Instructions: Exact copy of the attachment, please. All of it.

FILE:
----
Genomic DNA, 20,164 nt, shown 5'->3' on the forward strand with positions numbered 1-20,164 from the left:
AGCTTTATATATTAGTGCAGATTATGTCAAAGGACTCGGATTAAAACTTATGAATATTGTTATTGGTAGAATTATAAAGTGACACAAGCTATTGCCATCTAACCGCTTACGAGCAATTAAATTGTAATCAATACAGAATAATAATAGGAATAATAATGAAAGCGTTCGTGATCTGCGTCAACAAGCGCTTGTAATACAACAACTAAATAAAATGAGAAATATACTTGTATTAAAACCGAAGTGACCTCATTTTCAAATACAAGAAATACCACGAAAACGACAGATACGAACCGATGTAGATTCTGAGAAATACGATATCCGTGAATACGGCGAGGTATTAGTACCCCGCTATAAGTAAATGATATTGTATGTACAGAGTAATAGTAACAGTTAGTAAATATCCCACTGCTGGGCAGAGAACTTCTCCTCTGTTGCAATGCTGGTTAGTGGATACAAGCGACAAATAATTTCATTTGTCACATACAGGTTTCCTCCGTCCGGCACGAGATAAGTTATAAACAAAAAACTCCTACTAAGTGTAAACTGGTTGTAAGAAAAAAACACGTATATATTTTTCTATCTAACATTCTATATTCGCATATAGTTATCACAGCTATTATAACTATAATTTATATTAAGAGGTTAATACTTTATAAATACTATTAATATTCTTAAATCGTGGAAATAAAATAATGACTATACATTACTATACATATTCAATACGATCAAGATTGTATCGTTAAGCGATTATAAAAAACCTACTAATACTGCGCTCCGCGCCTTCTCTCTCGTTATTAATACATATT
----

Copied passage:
Genomic DNA, 20,164 nt, shown 5'->3' on the forward strand with positions numbered 1-20,164 from the left:
AGCTTTATATATTAGTGCAGATTATGTCAAAGGACTCGGATTAAAACTTATGAATATTGTTATTGGTAGAATTATAAAGTGACACAAGCTATTGCCATCTAACCGCTTACGAGCAATTAAATTGTAATCAATACAGAATAATAATAGGAATAATAATGAAAGCGTTCGTGATCTGCGTCAACAAGCGCTTGTAATACAACAACTAAATAAAATGAGAAATATACTTGTATTAAAACCGAAGTGACCTCATTTTCAAATACAAGAAATACCACGAAAACGACAGATACGAACCGATGTAGATTCTGAGAAATACGATATCCGTGAATACGGCGAGGTATTAGTACCCCGCTATAAGTAAATGATATTGTATGTACAGAGTAATAGTAACAGTTAGTAAATATCCCACTGCTGGGCAGAGAACTTCTCCTCTGTTGCAATGCTGGTTAGTGGATACAAGCGACAAATAATTTCATTTGTCACATACAGGTTTCCTCCGTCCGGCACGAGATAAGTTATAAACAAAAAACTCCTACTAAGTGTAAACTGGTTGTAAGAAAAAAACACGTATATATTTTTCTATCTAACATTCTATATTCGCATATAGTTATCACAGCTATTATAACTATAATTTATATTAAGAGGTTAATACTTTATAAATACTATTAATATTCTTAAATCGTGGAAATAAAATAATGACTATACATTACTATACATATTCAATACGATCAAGATTGTATCGTTAAGCGATTATAAAAAACCTACTAATACTGCGCTCCGCGCCTTCTCTCTCGTTATTAATACATATT